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Google Phone Lauded, But Told Could Be Better

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Nice try with the new phone, Google. Better luck next time. Reuters reports that's what some seem to be saying about Google's first foray into the world of cell phones. But while it may not attract long lines like Apple Inc's. iPhone, it offers much to those looking to use their phones for more than talking.

So what's it like? The G1, which is made for Google by HTC Corpand sold by Deutsche Telekom AG unit T-Mobile, actually resembles an older handset -- the Sidekick, a soapbar-shaped phone also created by G1 designer Andy Rubin, the father of Google's Android mobile operating system. It has touch-screen controls, and a miniature computer keyboard that is uncovered by sliding the screen out.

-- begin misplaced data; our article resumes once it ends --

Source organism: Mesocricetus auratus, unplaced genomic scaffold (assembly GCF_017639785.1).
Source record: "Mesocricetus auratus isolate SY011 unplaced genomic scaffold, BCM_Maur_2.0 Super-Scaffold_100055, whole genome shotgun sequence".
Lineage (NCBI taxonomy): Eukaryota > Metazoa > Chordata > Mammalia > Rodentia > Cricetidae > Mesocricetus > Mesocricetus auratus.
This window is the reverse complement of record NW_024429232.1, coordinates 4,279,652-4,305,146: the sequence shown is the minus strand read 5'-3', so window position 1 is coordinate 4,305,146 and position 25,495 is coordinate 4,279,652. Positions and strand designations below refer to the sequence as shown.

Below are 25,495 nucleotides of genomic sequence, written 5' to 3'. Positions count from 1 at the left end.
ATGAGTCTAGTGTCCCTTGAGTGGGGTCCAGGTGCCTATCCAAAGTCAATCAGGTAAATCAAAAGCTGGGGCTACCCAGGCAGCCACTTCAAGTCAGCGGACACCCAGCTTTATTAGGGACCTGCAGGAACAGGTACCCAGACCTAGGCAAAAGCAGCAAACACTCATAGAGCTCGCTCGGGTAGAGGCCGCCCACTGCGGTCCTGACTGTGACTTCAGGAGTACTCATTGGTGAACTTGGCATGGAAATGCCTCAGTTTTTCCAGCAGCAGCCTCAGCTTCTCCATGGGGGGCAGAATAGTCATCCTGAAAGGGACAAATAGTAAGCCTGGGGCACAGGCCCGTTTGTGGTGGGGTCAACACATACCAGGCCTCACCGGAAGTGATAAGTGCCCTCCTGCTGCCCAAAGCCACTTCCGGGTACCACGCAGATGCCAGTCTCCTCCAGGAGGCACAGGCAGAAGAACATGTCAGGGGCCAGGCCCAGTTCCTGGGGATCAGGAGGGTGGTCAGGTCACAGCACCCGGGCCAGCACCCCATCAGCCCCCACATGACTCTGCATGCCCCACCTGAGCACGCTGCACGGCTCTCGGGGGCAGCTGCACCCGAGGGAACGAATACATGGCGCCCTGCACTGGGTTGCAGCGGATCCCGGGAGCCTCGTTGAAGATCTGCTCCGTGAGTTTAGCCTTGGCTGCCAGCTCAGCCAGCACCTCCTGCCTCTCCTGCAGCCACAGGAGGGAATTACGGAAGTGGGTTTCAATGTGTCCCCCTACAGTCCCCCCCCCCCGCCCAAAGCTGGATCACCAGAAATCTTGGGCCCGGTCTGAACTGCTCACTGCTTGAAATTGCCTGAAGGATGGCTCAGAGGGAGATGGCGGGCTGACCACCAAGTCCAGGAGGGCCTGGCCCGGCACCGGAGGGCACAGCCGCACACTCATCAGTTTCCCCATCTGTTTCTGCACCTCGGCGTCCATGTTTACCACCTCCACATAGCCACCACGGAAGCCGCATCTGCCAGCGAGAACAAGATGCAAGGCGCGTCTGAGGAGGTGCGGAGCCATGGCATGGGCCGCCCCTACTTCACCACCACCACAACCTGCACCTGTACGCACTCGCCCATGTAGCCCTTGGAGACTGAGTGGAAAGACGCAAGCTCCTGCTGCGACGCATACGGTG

This means a chunkier gadget than the svelte iPhone.

But it makes for a more familiar typing experience for consumers who dislike iPhone's virtual keypad, especially for typing longer notes.

The G1, which was greeted with cheers when it was unveiled in New York on Tuesday, shares many functions with iPhone -- a full web browser, an online market to buy games and software, and a music player. This will work in its favor for shoppers whose expectations from Google weren't as lofty.

Experts were not as giddy. Some analysts noted its lack of some typical smartphone features such as corporate e-mail and companion desktop software.

"This is an important device, but there has to be more to it," Michael Gartenberg a Jupitermedia analyst who described the phone as "a good first step" after the launch, even as he created a checklist of what he wants for the next versions.

Upcoming versions of the phone could have a completely new user interface, as Google has opened the operating system to outside developers. Both T-Mobile USA and HTC already have plans to offer more phones based on the Google systems. Reuters has more